When you apply for asylum in the United Kingdom, you are asking the Home Office to recognise you as a refugee. The definition of a refugee comes from a piece of international law called the 1951 United Nations Convention Relating to the Status of Refugees. The UK government will decide if you qualify for protection as a refugee or not. To qualify as a refugee, you must have a well-founded fear of persecution from your country of origin based on your race, religion, nationality, political opinion or as a result of your member of a particular social group.
You may claim asylum either at the port of entry such as the airport or seaport or at the Home Office in Croydon. If you choose the latter, you or your legal representative will need to contact the Asylum Intake Unit (AIU) to book an appointment unless you do not have anywhere to stay or have exceptional needs. In this case, it may be possible to have your asylum claim recorded and screened at a local enforcement unit or by post.
You will be called for your first interview, also known as the ‘Asylum Screening Interview’ which is divided into two parts:
- Gathering your biometric information by taking your fingerprints and photographs and providing you with your ID;
- Completing a screening interview where you will be asked basic questions about your personal details, your family, health, details of any illegal activity you have taken part in, your travel history to the UK and the reasons you are claiming asylum.
Once your screening interview has taken place, the Home Office will invite you for a second asylum interview which is more detailed than your screening interview. This interview is your most important opportunity to explain why you have come to the UK and cannot return to your country of origin. It will be conducted in private by the Home Office interviewer and an interpreter who will be provided by the Home Office. Your legal representative may also be able to attend, depending on the nature of your claim.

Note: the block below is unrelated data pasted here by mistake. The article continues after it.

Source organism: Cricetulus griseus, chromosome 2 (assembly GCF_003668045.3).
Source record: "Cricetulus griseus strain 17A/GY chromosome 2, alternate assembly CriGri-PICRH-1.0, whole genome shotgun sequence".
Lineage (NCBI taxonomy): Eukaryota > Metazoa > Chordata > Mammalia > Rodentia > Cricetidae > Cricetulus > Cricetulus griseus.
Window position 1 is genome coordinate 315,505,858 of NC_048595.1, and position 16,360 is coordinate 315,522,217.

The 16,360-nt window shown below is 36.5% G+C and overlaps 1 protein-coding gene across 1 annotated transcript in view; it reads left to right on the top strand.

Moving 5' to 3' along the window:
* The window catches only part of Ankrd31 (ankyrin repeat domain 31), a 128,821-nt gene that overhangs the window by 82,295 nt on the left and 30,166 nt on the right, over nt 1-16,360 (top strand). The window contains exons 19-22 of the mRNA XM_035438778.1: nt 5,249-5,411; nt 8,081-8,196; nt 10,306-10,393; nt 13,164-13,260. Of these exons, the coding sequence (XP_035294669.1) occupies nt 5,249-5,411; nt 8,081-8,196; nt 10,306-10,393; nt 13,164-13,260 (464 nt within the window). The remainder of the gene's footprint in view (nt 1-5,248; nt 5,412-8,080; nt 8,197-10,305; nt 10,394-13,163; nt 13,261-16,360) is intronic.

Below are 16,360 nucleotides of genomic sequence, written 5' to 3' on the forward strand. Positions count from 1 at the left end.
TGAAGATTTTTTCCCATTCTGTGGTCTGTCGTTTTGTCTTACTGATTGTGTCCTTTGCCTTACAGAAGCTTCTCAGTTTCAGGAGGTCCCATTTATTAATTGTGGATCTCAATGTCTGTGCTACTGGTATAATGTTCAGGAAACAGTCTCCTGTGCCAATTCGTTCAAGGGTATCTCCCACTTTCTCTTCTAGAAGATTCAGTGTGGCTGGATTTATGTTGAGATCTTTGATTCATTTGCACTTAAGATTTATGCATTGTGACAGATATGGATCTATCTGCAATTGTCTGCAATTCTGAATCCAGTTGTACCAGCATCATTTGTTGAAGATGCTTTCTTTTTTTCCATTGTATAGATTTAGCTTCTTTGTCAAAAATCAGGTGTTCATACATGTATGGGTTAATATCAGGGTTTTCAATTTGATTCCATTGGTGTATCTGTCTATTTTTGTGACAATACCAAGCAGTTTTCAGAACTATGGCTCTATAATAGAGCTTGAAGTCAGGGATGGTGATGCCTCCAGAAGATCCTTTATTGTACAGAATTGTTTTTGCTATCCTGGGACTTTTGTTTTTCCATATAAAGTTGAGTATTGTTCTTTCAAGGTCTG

You need to give a full account of your asylum claim and you should also submit any evidence or information that you have to support your claim. At the end of the interview, you will be given a copy of the interview record.
The Home Office will send you a letter notifying you about their decision. If your asylum claim has been accepted, you will be granted with refugee status lasting 5 years, after which time you may apply for indefinite leave to remain, subject to any Home Office reviews and policies in place at the time.
If the Home Office does not recognise you as a refugee but there are good reasons to believe that you would face serious harm if you would return to your home country, you will be granted with another form of protection, known as Humanitarian Protection which will last 5 years. You may apply for indefinite leave to remain after 5 years subject to any Home Office reviews and policies in place at the time and your own circumstances.
If the Home Office does not accept your claim for asylum or humanitarian protection but they believe that you have compelling circumstances, you will be granted with a limited form of leave also known as a Discretionary Leave. You may apply to extend your leave if your circumstances remain the same.
If the Home Office refuses you asylum, you will receive a letter containing the reasons behind their decision. You may appeal against the decision otherwise, you will be required to leave the UK.
Making an application
At Axiom Stone, we work closely with our clients’ needs and objectives and achieve results in an efficient and timely manner, aiming to continue the relationship once we have met your requirements and beyond. Our immigration team will guide you through the process step by step to ensure you are put at ease and maximise your chances of obtaining a favourable outcome.
To apply for asylum or to make an enquiry, please contact us on 0207 016 9341 or by e-mail to email@example.com to speak to our dedicated team of immigration professionals.